Former chief minister Buddhadeb Bhattacharjee on Wednesday defended the police firing on Youth Congress supporters at Esplanade area of Kolkata on July 21, 1993, saying it became necessary to contain the violence unleashed by the crowds whose target was to enter forcibly and occupy the Writers Building.
In his first appearance in the witness box of an inquiry commission after he lost the elections in May, 2011, the Marxist leader and chief minister of West Bengal for 10 years, drew a parallel between the agitation of that day and the attack of Nazi leader Adolf Hitler on Poland in 1939.
The commission headed by Justice Sushanta Chatterjee (retd) was set up by the Trinamool Congress government to probe into the police firing on July 21, 1993 that killed 16 people.
“There are two types of political agitations. One is positive and one is negative. As there is a difference between the attack of the Nazis on Danric of Poland in 1939 and the attack of the Red Army on Berlin in 1945. The rally on that day was nothing but an exercise in entering forcibly and capturing the Writers’ Building by a group of people and so the police firing was quite justified,” Bhattacharjee said.
Bhattacharjee, who is also a member of the Politburo of the Communist Party of India (Marxist) said that there was large-scale violence during the agitation and at least 70 police personnel were injured.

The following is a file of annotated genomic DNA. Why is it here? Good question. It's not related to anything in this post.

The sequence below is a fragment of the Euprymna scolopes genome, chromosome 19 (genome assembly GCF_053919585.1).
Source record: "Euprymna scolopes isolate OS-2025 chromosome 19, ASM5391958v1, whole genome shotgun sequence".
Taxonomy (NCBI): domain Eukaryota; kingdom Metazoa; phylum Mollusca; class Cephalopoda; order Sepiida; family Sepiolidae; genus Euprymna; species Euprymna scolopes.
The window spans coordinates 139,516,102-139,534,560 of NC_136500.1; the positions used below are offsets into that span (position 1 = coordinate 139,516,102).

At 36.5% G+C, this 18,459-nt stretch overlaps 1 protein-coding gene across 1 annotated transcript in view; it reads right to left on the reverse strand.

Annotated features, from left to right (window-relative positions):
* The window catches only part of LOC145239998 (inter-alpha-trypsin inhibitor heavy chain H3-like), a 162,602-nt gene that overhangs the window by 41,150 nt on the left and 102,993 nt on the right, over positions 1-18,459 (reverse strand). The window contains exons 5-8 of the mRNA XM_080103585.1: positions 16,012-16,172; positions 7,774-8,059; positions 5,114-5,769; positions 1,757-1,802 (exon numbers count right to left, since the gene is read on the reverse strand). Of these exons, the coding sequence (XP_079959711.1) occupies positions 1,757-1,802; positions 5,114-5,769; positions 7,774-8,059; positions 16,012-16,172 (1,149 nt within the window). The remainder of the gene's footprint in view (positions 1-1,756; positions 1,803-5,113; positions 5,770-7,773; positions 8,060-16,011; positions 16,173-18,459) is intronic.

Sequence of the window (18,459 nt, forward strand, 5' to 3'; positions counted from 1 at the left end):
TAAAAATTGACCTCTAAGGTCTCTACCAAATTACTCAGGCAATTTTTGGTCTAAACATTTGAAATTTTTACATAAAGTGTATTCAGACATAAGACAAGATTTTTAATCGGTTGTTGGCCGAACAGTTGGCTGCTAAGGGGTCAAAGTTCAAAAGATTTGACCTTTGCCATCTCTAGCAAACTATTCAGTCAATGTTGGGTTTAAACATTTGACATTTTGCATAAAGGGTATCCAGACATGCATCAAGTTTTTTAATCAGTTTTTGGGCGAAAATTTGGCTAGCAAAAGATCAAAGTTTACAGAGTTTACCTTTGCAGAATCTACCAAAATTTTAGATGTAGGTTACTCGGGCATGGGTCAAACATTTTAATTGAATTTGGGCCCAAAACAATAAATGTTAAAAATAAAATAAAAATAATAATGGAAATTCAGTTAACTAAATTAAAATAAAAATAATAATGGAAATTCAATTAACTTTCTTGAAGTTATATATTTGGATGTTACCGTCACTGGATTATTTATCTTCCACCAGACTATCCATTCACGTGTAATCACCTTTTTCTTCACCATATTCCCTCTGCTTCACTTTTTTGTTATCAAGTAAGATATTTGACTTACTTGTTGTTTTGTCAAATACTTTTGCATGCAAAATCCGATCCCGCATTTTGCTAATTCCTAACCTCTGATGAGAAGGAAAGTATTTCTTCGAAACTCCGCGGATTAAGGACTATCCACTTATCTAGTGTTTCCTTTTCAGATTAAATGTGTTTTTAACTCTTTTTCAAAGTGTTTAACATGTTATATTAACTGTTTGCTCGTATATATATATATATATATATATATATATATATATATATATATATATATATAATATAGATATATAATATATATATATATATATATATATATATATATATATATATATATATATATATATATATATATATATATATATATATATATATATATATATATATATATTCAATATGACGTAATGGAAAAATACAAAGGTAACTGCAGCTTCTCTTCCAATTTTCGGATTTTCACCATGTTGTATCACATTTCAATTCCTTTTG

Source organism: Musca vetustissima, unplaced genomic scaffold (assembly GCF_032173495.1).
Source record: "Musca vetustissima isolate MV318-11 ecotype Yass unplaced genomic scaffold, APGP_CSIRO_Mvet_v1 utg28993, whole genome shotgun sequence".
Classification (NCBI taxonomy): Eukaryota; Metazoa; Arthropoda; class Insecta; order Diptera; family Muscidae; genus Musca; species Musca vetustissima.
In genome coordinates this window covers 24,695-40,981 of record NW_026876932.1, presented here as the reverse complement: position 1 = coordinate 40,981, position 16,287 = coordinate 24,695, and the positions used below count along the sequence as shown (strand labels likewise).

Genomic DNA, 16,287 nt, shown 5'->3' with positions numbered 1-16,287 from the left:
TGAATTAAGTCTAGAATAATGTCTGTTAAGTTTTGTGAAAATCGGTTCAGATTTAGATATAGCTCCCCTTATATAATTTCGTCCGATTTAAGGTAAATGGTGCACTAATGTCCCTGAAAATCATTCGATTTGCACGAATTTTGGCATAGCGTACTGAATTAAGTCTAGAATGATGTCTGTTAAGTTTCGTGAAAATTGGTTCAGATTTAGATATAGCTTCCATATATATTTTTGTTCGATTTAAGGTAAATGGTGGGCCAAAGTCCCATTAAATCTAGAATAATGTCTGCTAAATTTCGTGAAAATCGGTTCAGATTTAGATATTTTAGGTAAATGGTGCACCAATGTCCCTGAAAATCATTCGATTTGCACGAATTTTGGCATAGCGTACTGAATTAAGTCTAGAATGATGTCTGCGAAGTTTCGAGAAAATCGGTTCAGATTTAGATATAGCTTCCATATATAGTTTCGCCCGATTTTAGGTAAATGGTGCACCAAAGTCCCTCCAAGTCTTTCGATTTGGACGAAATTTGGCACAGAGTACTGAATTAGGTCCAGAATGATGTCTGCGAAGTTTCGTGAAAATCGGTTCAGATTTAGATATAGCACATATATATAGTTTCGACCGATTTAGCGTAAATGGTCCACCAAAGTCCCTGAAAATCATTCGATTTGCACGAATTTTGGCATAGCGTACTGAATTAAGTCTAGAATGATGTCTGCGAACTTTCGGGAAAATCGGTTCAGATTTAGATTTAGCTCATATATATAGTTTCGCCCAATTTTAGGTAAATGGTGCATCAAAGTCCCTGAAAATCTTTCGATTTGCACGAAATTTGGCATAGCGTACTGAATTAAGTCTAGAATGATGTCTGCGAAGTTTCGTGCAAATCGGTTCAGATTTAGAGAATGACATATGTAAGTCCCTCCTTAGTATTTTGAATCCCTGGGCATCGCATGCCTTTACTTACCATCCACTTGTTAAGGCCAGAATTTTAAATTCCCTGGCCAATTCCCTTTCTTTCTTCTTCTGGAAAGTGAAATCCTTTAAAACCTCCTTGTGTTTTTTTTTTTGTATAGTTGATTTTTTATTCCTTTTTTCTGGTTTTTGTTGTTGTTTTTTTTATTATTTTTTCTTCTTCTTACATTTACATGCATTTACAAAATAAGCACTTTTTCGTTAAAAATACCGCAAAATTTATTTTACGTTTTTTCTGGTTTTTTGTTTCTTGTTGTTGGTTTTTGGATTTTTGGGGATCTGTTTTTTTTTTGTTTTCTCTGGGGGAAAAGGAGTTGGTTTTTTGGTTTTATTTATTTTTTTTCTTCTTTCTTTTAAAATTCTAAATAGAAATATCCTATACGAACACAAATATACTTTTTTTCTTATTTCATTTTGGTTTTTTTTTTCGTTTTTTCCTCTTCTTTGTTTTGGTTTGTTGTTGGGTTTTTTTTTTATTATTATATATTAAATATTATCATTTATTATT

“All movements are not democratic movements and all police firings cannot be condemned in one word,” Bhattacharjee said, adding that he had discussions with Congress leaders who also did not agree with the way the rally was conducted.
Asked by Justice Chatterjee on why no judicial inquiry was not ordered by the then government, Bhattacharjee said he felt it was not necessary.
“From the police report I thought no judicial inquiry was needed and I still stick to the stand,” said Bhattacharjee, who at that time held the portfolio of information and culture.
When the commission chairman mentioned that his other cabinet colleagues, according to media reports of that time, were in favour of a judicial probe, Bhattacharjee said he did not agree with them.
On Justice Chatterjee’s reference that both the city police headquarters and the State’s Home Department have failed to come up with any executive inquiry report, the former Chief Minister said that it was “ unfortunate” and urged the Commission to press upon the State government to provide necessary documents.
He wondered how the Commission would function if it did not have access to these documents.
When Justice Chatterjee showed him a photograph published in a newspaper where a policeman was shown aiming at the crowd from a distance, Bhattachjee said that no conclusion could be drawn by looking at a single continued…
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